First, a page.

Petitioning Board of Directors, Songwriters Hall of Fame

Induct Harry Chapin Into the Songwriters Hall of Fame


"Songwriters are lucky people. If they can put the dreams and hopes of their fellow human beings into a few minutes of melody, words, rhyme, and rhythm, their songs may become part of a nation, and go from person to person for generations. For centuries. Harry Chapin was such a songwriter." -- Pete Seeger

Letter to
Board of Directors, Songwriters Hall of Fame
As one of the countless music fans around the world who has been profoundly moved by the lyrics and melodies of the late Harry Chapin, I am writing to urge you to support his posthumous nomination and election into the National Academy of Popular Music's Songwriters Hall of Fame this year.

"Songwriters are lucky people," wrote the great Hall of Fame composer and American music icon Pete Seeger. "If they can put the dreams and hopes of their fellow human beings into a few minutes of melody, words, rhyme, and rhythm, their songs may become part of a nation, and go from person to person for generations. For centuries. Harry Chapin was such a songwriter."

Those thoughtful words from Pete perfectly reflect my sentiments, and are echoed by the statements of many of Harry's other Hall of Fame peers.

Harry's best-known songs, like the American repertoire standards "Cat's in the Cradle" and "Taxi," and some of his lesser-known but still beloved compositions, such as "W*O*L*D," continue to have their timeless impact more than three decades after his passing.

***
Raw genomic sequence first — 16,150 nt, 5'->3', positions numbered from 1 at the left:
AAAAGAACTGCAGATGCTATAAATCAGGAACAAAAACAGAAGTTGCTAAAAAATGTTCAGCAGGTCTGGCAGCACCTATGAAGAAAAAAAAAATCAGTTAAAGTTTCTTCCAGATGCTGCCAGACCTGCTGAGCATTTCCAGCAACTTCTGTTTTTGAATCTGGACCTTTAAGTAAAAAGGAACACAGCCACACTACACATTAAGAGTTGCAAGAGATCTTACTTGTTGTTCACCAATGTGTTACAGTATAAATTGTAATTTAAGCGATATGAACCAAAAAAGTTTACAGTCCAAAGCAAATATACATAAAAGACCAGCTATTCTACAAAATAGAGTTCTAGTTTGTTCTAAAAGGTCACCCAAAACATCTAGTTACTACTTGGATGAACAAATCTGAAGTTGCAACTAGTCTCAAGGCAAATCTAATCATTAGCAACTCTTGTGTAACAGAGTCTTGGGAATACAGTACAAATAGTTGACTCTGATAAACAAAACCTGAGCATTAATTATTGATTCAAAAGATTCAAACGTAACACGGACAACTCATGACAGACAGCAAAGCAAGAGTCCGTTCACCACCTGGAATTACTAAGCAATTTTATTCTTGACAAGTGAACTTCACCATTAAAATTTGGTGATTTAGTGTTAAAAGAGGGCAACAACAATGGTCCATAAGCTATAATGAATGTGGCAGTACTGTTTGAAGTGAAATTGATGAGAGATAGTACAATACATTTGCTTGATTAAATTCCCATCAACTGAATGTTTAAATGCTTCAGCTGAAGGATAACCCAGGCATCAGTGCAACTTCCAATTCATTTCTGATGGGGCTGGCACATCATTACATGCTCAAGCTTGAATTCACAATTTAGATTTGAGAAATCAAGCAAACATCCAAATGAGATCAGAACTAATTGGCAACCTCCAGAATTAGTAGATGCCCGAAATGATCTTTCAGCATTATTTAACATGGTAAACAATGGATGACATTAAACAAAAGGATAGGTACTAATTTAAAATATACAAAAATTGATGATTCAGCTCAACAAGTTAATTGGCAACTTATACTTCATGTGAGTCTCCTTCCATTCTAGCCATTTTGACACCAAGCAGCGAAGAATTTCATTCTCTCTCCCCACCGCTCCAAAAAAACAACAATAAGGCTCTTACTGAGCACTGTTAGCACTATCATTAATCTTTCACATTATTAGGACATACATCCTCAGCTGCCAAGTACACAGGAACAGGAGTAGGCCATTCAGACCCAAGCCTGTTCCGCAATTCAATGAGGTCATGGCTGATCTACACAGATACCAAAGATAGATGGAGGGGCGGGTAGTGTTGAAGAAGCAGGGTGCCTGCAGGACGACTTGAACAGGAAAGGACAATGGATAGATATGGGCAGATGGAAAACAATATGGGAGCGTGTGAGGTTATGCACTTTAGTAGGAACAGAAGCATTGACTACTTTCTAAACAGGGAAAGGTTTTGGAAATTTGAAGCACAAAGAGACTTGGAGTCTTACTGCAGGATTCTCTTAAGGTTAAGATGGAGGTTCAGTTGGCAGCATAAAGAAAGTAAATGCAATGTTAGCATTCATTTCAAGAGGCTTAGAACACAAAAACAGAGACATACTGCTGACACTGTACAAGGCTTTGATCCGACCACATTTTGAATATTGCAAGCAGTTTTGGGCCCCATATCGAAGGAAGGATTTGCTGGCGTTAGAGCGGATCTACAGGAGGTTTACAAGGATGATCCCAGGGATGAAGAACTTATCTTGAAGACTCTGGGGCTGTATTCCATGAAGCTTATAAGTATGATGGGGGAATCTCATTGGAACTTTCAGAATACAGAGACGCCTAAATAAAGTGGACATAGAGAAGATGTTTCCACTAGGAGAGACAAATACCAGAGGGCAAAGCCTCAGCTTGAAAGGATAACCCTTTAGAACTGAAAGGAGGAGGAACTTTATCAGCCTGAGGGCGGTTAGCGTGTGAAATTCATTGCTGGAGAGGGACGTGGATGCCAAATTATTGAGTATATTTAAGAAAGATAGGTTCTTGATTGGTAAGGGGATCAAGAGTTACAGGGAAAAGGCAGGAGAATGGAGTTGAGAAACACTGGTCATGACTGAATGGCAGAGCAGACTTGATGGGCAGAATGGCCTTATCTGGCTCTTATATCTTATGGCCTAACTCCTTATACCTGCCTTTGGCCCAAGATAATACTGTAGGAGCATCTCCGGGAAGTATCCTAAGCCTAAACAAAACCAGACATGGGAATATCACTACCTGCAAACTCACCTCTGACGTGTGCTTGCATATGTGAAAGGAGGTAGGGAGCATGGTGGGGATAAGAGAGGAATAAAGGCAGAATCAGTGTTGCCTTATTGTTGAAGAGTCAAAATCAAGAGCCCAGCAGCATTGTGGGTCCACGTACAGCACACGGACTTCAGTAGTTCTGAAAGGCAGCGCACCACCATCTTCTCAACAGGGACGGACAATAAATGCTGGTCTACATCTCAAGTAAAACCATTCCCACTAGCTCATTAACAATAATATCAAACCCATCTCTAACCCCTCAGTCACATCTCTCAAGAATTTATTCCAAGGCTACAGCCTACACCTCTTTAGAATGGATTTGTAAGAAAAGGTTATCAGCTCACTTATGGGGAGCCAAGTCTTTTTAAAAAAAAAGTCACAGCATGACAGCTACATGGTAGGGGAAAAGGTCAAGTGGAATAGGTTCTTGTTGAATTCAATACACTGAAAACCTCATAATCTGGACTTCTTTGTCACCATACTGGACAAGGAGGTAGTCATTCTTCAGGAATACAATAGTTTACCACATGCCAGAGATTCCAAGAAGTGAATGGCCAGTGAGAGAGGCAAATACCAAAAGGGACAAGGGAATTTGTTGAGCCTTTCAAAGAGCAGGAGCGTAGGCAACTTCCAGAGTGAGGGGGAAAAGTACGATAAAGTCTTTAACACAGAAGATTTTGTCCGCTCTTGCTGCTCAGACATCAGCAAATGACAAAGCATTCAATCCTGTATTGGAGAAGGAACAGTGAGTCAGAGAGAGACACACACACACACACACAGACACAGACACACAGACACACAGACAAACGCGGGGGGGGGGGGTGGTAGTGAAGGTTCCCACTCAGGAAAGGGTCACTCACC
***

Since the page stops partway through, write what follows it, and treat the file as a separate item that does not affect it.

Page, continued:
He wrote more than 400 songs, created 10 albums (two of which have been certified Double Platinum, one Platinum and 3 Gold), and was able to bring to life his songwriting talents in numerous forms of art and media, including theatre (through the Broadway show "The Night That Made America Famous" and the musical "Cotton Patch Gospel," which continues to be performed on stages across the country today), movies and television shows. He also performed his story songs in 150 to 200 concerts each year.

Harry's extraordinary career as a singer-songwriter and philanthropist has already been celebrated by the United States Congress, which awarded him a posthumous Congressional Gold Medal in 1987, the nation's highest civilian honor. It would be enormously fitting for his peers of the Songwriters Hall of Fame to this year -- the fortieth anniversary of the publication of "Cat's In the Cradle" -- bestow upon him the greatest peer honor a composer can achieve.

Thank you for your consideration.